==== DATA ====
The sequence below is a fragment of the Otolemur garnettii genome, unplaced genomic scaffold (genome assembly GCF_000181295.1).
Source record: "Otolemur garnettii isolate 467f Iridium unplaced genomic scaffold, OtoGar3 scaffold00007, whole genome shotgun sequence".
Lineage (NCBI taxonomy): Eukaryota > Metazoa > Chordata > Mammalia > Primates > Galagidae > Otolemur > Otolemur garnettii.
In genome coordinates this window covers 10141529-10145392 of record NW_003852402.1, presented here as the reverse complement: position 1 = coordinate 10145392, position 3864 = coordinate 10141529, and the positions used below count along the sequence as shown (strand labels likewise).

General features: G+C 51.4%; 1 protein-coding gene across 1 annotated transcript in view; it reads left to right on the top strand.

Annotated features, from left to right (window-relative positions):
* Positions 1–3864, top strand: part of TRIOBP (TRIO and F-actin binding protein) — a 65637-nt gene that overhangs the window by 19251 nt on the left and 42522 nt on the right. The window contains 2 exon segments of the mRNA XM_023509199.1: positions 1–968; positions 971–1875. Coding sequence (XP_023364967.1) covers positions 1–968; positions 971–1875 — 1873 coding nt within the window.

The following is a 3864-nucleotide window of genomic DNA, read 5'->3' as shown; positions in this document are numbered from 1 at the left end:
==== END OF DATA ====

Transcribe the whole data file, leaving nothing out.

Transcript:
The sequence below is a fragment of the Otolemur garnettii genome, unplaced genomic scaffold (genome assembly GCF_000181295.1).
Source record: "Otolemur garnettii isolate 467f Iridium unplaced genomic scaffold, OtoGar3 scaffold00007, whole genome shotgun sequence".
Lineage (NCBI taxonomy): Eukaryota > Metazoa > Chordata > Mammalia > Primates > Galagidae > Otolemur > Otolemur garnettii.
In genome coordinates this window covers 10141529-10145392 of record NW_003852402.1, presented here as the reverse complement: position 1 = coordinate 10145392, position 3864 = coordinate 10141529, and the positions used below count along the sequence as shown (strand labels likewise).

General features: G+C 51.4%; 1 protein-coding gene across 1 annotated transcript in view; it reads left to right on the top strand.

Annotated features, from left to right (window-relative positions):
* Positions 1–3864, top strand: part of TRIOBP (TRIO and F-actin binding protein) — a 65637-nt gene that overhangs the window by 19251 nt on the left and 42522 nt on the right. The window contains 2 exon segments of the mRNA XM_023509199.1: positions 1–968; positions 971–1875. Coding sequence (XP_023364967.1) covers positions 1–968; positions 971–1875 — 1873 coding nt within the window.

The following is a 3864-nucleotide window of genomic DNA, read 5'->3' as shown; positions in this document are numbered from 1 at the left end: